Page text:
The regime may give state funerals to a creep like Serra, but that will not hide the reality....


  1. Maybe you should add Chikunguya and Dengue to the list. On the other hand Venezuelan bonds recovered a bit after the CITGO sale seemed to fizzle. Investors are more confident when they buy Venezuelan bonds if they think they have CITGO available to seize in case of default. I wonder where Exxon Mobil and Conoco Phillips come in when they win their arbitration cases?

  2. ergo, weil stabbed gazillion times serra, according to villegas....

    it must be hard to be a chavista and put up with this self bullshitting all the time....

  3. There is a news item today in the Wall Street Journal that Venezuela has missed the "Holcim compensation payment".

    This brings home the fact that with Venezuela manufacturing and growing less each year, the needs of Venezuela increase and the strain of meeting such needs increases.

    Today, oil prices went below $90 a barrel. This is light sweet crude. The typical Venezuela blend went below $90 some time ago. Probably much of Venezuela heavy crude is selling in the mid $70s to low $80s per barrel. The reason is that heavy oil requires more expensive refining and produces a lower value product unless expensive upgrading is done.

    Many may think that this reduction in oil prices causes a more or less linear reduction in money for Venezuela. But this is not the case.

    For foreign partnerships, the Venezuela government enacted "Windfalls profits taxes".
    The taxes work this way: PDVSA and foreign partnerships pay the state 20 percent of the income from sales of oil between $55-80 per barrel, 80 percent between $80-100, 90 percent between $100-110, and 95 percent over $110.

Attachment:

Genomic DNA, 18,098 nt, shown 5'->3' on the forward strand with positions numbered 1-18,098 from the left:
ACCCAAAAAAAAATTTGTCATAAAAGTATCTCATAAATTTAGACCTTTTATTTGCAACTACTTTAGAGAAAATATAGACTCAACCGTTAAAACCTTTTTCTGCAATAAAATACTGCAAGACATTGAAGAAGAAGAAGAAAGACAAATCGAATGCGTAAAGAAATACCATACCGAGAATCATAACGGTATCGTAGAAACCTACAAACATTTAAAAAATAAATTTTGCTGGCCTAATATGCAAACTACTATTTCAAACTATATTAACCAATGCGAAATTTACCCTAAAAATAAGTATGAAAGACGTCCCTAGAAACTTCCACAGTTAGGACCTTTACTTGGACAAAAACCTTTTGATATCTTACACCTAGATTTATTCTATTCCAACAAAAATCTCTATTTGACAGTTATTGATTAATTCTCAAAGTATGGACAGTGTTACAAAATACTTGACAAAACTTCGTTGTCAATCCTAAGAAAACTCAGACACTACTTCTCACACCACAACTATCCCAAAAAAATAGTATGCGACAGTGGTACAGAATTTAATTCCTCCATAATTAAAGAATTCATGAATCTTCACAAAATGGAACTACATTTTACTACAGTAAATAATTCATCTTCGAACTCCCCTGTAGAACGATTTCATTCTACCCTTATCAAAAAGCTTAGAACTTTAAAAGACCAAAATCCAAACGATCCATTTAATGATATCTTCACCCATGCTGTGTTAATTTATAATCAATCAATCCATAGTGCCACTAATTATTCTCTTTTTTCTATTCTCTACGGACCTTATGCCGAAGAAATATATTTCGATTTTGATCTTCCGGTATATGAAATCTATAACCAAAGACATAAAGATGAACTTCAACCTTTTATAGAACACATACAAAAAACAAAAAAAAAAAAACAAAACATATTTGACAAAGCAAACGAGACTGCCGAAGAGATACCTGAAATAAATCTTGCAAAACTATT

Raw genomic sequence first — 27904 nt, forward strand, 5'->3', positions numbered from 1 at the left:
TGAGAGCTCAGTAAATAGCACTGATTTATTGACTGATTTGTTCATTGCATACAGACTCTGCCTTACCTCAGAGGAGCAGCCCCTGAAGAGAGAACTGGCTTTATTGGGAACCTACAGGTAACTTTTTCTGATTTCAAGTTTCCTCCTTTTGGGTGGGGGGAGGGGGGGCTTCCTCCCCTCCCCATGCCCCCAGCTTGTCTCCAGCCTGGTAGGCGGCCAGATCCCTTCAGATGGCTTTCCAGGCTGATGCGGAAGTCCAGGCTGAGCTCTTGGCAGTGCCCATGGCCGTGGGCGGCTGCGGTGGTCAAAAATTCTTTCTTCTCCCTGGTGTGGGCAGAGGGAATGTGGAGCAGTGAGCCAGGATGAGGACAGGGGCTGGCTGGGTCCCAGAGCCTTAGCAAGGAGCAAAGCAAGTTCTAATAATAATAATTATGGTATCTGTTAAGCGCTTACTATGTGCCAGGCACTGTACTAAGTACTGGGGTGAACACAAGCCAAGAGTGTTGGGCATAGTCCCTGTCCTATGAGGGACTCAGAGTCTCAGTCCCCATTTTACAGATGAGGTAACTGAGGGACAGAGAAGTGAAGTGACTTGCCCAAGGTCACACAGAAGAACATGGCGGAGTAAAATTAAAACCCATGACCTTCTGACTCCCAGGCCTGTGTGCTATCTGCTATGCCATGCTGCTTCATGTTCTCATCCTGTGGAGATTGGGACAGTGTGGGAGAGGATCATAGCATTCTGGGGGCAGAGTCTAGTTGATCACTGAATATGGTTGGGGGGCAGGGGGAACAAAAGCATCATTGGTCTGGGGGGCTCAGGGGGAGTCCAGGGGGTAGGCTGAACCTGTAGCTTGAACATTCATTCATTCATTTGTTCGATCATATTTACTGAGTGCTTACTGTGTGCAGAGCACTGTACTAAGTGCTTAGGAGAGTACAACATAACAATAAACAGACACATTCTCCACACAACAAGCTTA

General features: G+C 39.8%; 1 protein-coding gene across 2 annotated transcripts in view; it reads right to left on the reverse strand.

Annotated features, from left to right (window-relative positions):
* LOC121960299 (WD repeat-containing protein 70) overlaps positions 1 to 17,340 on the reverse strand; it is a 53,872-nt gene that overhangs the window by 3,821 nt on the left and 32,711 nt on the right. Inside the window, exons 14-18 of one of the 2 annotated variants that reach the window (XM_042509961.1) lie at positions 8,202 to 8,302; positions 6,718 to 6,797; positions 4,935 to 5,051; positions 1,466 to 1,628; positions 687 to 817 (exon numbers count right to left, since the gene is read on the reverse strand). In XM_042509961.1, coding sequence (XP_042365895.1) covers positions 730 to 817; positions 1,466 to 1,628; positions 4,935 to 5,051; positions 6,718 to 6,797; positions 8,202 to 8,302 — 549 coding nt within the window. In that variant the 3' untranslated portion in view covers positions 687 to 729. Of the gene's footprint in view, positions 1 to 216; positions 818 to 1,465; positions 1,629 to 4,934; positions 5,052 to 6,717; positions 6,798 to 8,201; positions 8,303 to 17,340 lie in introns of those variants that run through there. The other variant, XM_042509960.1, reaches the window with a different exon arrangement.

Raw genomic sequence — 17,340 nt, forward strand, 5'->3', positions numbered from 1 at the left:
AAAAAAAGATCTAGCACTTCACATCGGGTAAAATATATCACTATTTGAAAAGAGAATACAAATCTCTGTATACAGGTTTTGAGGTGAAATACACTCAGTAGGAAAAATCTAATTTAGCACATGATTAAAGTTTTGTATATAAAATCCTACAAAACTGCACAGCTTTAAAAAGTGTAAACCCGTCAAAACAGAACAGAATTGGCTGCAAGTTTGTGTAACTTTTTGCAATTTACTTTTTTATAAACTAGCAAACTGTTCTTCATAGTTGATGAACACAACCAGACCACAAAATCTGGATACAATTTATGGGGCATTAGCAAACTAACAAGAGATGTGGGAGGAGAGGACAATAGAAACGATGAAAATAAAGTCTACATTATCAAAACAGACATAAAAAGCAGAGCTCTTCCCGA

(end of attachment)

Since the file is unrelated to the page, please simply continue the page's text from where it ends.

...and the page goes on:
Venezuela gets a much larger percentage of the value of oil sales when oil is above the windfalls profit tax values. That means that there is a much greater drop in Venezuela revenue as oil prices drop than many may have expected. From PDVSA, Venezuela can take money directly from the company coffers. But there are costs associated with producing oil that can't be differed without immediate drop in production. From the foreign partnerships, the drop in revenue due to low oil prices is immediate.

  4. Boludo Tejano5:29 PM

    Chavismo has to look inside itself, its methods to find the culprits. But it will not, of course, blaming every Uribe and his brothers.
    As you predicted.

    Thus for me Serra is not an important piece of news. The important news is that the price of oil keeps going down in spite of all the Middle East turmoil.

    Granted, it was just another Chavista gangland slaying. Some have speculated that there is a relation between the Serra slaying and the recent fall in the price of oil. Colectivo leader José Miguel Odreman was killed by the CICPC yesterday. Some speculations are that Serra didn't make sufficient payment to Odreman's colectivo- a consequence of there not being as much money these days to distribute due to the drop in the price of oil. Speculation then goes that Odreman's colectivo killed Serra as a consequence. The CICPC closed in on Odreman and friends during the investigation of Serra's death.

    It may be that this particular Chavista gangland slaying will have greater consequences than the previous ones.


Comments policy:

1) Comments are moderated after the sixth day of publication. It may take up to a day or two for your note to appear then.

2) Your post will appear if you follow the basic polite rules of discourse. I will be ruthless in erasing, as well as those who replied to any off rule comment.